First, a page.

Editorials

Obama’s historic opening to Cuba

Obama: It's time for the U.S. and Cuba to leave the past behind

During a historic speech in Havana Tuesday, President Obama acknowledged past struggles in Cuban-American relations, and promised a new chapter in the history of the two countries. "I have come here to bury the last remnant of the Cold War in the
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During a historic speech in Havana Tuesday, President Obama acknowledged past struggles in Cuban-American relations, and promised a new chapter in the history of the two countries. "I have come here to bury the last remnant of the Cold War in the

President Barack Obama took full advantage of his landmark opportunity Tuesday to speak directly to the Cuban people, appealing for political liberty, freedom of speech and economic reform.

With Cuba’s dictators in the audience, Obama pointedly declared that “voters should be able to choose their governments in free and democratic elections” and that “citizens should be free to speak their minds without fear, to organize and to criticize their government and protest peacefully.”

To Cuba’s people, he offered a hand of friendship, said he lifted trade and travel restrictions to improve their daily lives, but said it’s up to them to change their country. “It is time now for us to leave the past behind,” he said.

Wrapping up the first visit to the Caribbean island by a sitting U.S. president since 1928, he met later Tuesday with political dissidents and attended a baseball game between the Cuban national team and the Tampa Bay Rays.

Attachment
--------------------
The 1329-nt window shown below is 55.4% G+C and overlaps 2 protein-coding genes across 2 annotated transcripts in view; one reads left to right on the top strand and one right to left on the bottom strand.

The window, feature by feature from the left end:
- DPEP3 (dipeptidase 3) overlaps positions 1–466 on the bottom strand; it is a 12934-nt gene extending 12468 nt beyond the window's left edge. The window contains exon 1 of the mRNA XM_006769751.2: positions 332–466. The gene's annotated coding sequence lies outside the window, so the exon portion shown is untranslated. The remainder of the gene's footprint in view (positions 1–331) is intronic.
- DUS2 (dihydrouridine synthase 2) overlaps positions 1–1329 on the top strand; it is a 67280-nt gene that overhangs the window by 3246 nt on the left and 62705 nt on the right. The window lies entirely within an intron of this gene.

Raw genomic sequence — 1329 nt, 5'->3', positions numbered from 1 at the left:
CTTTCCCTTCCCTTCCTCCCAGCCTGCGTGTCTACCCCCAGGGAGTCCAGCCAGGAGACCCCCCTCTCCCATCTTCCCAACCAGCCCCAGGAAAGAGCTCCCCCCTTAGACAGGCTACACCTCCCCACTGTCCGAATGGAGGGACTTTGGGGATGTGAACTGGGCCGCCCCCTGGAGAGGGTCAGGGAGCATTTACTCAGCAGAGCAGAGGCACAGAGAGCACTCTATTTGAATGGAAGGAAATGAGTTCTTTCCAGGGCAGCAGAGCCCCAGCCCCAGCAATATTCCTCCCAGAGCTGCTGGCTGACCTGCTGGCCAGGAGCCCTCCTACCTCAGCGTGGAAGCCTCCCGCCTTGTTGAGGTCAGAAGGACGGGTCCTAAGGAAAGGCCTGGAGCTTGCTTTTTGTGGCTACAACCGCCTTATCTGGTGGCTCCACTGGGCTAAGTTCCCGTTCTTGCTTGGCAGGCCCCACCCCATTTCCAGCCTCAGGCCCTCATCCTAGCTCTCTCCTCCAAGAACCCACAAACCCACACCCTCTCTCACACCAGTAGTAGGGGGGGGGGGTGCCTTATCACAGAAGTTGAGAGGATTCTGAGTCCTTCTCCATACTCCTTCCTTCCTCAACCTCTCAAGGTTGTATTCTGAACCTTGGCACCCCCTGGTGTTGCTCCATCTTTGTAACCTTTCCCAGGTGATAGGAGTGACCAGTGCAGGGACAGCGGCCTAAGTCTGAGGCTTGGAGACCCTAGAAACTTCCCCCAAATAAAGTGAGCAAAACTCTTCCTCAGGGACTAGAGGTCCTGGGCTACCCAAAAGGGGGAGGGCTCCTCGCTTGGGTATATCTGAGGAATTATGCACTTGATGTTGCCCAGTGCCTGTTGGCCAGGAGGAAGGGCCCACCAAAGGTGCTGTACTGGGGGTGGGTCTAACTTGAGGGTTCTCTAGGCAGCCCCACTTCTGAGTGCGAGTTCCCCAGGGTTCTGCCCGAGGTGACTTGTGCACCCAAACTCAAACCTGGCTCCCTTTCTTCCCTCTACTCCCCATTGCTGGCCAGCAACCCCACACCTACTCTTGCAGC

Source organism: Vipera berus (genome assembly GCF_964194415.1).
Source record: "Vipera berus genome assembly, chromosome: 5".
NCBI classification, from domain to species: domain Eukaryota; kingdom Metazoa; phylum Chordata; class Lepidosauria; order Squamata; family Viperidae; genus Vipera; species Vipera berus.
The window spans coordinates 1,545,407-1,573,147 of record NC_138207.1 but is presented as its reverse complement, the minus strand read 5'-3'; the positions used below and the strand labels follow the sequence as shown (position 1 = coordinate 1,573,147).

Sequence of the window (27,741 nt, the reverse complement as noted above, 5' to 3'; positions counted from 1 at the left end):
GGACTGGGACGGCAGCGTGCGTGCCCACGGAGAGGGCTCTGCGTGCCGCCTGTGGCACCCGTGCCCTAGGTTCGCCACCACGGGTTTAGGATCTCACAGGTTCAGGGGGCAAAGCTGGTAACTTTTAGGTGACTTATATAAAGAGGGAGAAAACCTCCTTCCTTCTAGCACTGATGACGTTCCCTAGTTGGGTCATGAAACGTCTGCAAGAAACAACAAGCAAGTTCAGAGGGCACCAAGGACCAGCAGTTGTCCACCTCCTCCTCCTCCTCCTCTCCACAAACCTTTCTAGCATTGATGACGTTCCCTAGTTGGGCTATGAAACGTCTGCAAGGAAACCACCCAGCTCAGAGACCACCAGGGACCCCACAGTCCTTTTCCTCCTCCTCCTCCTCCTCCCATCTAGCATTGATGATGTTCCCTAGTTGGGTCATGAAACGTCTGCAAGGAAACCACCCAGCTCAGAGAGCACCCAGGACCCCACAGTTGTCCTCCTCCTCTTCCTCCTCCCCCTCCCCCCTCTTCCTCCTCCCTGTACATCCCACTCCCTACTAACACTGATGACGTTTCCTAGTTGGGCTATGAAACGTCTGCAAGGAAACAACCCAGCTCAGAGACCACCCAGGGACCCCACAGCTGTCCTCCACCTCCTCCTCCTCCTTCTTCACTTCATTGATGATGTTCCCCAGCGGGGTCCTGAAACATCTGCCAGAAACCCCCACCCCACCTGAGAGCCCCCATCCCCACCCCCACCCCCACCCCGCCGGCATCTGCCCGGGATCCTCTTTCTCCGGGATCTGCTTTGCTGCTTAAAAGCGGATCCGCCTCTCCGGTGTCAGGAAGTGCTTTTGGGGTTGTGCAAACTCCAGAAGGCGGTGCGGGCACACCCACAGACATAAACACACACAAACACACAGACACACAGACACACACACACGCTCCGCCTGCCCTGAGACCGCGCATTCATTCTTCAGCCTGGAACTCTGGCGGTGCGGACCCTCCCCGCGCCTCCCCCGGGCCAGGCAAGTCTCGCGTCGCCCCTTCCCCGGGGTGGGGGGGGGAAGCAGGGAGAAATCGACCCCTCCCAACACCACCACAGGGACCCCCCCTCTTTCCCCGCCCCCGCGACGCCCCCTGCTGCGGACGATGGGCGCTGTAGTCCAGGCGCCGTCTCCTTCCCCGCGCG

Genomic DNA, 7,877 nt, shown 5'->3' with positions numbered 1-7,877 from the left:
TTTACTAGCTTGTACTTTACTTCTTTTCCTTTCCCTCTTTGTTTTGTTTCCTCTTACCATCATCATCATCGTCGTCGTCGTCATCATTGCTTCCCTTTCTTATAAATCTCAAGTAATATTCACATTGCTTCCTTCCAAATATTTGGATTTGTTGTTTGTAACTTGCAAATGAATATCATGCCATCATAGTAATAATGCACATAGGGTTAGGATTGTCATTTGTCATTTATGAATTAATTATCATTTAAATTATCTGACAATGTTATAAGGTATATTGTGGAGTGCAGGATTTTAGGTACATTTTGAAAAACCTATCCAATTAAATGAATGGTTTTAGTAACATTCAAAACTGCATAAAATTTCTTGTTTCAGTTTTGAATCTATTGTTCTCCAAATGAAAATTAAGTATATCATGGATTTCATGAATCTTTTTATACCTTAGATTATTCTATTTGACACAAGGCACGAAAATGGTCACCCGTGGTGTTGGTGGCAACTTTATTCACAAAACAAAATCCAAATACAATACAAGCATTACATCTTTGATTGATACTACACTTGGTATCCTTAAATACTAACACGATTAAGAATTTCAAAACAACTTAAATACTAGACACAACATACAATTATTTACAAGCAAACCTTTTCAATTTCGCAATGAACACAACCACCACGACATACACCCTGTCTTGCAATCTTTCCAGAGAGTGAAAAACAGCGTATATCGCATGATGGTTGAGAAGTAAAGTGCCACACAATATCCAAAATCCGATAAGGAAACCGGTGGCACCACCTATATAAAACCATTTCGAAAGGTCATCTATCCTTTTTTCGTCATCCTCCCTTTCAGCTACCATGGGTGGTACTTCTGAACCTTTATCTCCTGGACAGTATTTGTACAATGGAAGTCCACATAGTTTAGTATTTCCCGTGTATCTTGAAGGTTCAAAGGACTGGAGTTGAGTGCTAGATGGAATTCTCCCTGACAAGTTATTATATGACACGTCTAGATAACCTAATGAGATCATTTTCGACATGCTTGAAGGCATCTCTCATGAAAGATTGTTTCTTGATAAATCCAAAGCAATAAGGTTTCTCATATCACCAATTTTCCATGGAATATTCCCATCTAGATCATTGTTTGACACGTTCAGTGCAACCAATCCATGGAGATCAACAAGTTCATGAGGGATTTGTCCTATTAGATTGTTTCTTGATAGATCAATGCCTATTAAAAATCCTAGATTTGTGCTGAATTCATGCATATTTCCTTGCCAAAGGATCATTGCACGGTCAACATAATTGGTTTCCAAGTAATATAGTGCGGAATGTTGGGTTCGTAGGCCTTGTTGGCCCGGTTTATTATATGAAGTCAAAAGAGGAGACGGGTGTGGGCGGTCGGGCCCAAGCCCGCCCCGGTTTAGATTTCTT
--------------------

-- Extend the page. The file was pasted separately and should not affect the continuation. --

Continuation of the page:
While Obama’s speech was overshadowed by the terrorist attack in Brussels, it was truly historic. Also remarkable in its own right was the joint press conference Monday that Obama held with Cuban leader Raul Castro, who rarely takes questions from independent reporters. And the most striking was the difference between their outlooks.

Castro focused on old grievances such as the return of the Guantanamo Bay naval base, complained about a double standard on human rights and, unbelievably, claimed there were no political prisoners in his country.

Obama – while not ignoring the huge differences that remain – looked to the future and spoke optimistically about business, educational and cultural ties blossoming between Americans and Cubans.

The delegation accompanying the president included about 40 members of Congress. Sens. Barbara Boxer and Dianne Feinstein of California are urging Obama’s transportation secretary to approve regular commercial flights between Havana and Los Angeles, home to the nation’s fourth-largest Cuban-American community.

Not too long from now, the Castros will pass away – and many of their antiquated ways with them. The Cuban people are thirsty for social and economic progress, and the regime can’t stop it.

And while some Republicans and Cuban American hard-liners oppose Obama’s moves, it makes less and less sense to continue the Cold War with Cuba.

He used his executive powers to re-establish diplomatic relations, including reopening the U.S. embassy in Havana. But only the Republican-controlled Congress can lift the trade embargo. That isn’t going to happen – and shouldn’t – until Cuba expands political, economic and social freedoms.

Obama wants this opening to Cuba to be part of his legacy, but it’s not safely set in stone. His term ends in January. Castro has pledged to step down in 2018. It’s up to the next president and next Cuban leader to build on the progress so far.

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